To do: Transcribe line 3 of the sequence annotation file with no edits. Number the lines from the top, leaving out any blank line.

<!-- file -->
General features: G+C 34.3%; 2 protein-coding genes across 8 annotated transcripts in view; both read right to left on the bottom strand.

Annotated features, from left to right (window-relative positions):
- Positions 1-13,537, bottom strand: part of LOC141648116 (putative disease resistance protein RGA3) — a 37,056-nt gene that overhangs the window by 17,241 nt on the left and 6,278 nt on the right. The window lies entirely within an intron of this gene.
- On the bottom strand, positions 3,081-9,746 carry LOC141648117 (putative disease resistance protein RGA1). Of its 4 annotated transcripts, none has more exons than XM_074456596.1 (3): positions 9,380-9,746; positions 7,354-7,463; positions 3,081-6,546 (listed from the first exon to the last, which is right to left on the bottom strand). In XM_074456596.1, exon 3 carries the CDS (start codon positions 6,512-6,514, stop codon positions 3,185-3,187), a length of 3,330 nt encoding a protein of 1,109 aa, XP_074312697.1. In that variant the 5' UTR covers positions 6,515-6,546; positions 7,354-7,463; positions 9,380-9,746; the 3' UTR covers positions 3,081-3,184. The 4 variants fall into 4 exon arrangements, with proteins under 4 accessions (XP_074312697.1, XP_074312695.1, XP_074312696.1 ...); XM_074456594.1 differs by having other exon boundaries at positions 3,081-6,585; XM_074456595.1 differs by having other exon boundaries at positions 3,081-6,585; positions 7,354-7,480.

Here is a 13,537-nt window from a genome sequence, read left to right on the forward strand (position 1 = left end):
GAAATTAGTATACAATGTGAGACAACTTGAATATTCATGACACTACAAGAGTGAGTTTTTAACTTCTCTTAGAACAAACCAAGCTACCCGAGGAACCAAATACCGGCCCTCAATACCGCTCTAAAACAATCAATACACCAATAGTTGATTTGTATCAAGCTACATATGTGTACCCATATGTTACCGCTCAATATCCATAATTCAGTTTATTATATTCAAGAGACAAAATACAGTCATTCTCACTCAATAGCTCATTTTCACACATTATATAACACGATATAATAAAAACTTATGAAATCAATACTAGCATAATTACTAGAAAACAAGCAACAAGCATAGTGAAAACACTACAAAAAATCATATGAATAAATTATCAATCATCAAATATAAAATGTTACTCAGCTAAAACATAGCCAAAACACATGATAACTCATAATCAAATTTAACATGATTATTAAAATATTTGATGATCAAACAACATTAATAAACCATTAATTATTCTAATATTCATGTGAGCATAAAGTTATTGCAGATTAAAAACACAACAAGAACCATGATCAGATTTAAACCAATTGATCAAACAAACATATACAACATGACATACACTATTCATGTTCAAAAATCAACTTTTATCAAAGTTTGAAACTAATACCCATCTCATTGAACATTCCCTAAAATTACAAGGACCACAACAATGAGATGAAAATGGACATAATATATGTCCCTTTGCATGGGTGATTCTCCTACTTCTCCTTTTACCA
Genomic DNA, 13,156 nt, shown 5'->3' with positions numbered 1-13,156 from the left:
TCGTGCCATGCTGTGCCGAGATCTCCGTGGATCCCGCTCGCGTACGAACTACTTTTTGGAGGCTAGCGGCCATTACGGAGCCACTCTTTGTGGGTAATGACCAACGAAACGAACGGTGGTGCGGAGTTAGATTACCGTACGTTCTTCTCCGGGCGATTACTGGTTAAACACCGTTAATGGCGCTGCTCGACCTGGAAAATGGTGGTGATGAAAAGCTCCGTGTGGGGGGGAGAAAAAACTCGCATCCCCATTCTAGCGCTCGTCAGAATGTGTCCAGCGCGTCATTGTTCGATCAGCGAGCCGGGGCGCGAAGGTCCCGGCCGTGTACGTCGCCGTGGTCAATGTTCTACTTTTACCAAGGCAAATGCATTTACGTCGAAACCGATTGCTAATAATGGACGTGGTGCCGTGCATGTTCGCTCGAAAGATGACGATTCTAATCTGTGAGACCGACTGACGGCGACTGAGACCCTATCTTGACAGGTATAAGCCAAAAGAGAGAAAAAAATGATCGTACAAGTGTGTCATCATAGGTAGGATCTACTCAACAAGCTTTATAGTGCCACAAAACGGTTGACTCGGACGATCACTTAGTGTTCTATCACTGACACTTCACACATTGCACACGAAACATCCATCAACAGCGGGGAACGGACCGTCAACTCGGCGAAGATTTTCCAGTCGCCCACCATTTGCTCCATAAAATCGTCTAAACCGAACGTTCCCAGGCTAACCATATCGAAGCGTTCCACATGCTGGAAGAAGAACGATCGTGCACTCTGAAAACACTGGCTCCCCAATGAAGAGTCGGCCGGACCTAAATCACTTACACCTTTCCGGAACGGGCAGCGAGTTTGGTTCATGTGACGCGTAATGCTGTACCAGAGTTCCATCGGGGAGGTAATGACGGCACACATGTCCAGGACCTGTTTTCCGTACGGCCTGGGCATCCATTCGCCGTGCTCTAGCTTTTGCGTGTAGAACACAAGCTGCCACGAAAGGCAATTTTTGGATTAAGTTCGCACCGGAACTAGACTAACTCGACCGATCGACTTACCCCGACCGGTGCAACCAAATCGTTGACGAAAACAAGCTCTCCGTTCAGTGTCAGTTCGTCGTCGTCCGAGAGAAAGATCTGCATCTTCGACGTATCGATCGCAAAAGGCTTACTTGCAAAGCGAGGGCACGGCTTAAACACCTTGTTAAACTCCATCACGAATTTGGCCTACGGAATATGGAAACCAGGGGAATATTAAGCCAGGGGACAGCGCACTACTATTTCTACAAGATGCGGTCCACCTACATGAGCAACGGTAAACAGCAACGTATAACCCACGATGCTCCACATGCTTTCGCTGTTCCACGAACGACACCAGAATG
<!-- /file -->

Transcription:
- Positions 1-13,537, bottom strand: part of LOC141648116 (putative disease resistance protein RGA3) — a 37,056-nt gene that overhangs the window by 17,241 nt on the left and 6,278 nt on the right. The window lies entirely within an intron of this gene.